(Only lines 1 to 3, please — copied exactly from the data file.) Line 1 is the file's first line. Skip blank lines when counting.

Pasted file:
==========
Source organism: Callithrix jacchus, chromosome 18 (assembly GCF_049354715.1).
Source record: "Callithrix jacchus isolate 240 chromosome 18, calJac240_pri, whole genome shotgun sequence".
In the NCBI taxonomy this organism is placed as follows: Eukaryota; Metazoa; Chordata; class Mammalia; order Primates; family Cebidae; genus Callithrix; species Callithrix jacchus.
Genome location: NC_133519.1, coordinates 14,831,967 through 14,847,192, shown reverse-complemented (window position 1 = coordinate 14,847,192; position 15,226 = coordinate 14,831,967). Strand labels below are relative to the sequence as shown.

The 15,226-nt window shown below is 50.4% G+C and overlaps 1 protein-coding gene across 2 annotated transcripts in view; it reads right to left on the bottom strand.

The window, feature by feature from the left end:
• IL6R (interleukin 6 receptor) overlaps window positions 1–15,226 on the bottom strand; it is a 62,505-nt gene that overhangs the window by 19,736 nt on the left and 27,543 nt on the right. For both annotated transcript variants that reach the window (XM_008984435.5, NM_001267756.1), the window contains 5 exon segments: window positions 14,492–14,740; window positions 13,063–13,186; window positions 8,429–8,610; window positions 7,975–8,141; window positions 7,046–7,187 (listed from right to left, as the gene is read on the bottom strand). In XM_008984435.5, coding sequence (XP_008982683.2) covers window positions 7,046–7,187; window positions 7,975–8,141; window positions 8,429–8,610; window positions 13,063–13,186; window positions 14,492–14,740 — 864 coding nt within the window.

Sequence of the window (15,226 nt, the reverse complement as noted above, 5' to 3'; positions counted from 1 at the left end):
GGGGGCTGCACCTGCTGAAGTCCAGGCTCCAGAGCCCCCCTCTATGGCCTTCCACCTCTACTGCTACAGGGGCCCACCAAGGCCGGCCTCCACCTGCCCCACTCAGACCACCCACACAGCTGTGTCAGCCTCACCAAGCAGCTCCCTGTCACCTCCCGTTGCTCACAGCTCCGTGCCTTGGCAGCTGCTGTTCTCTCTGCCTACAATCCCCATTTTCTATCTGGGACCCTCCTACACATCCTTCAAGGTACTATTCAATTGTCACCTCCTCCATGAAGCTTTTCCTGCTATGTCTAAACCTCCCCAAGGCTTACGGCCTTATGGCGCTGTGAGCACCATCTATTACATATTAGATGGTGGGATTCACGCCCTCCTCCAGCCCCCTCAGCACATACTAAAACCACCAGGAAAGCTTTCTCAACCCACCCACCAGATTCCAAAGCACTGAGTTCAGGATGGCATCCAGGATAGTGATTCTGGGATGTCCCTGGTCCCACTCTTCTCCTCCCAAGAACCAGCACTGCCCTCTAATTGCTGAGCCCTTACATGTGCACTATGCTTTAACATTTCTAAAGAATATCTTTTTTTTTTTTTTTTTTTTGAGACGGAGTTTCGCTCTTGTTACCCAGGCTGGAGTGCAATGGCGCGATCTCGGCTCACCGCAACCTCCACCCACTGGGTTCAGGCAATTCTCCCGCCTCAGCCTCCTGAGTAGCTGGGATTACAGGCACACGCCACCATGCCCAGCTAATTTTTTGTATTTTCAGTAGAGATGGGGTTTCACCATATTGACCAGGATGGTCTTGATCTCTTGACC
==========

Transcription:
Source organism: Callithrix jacchus, chromosome 18 (assembly GCF_049354715.1).
Source record: "Callithrix jacchus isolate 240 chromosome 18, calJac240_pri, whole genome shotgun sequence".
In the NCBI taxonomy this organism is placed as follows: Eukaryota; Metazoa; Chordata; class Mammalia; order Primates; family Cebidae; genus Callithrix; species Callithrix jacchus.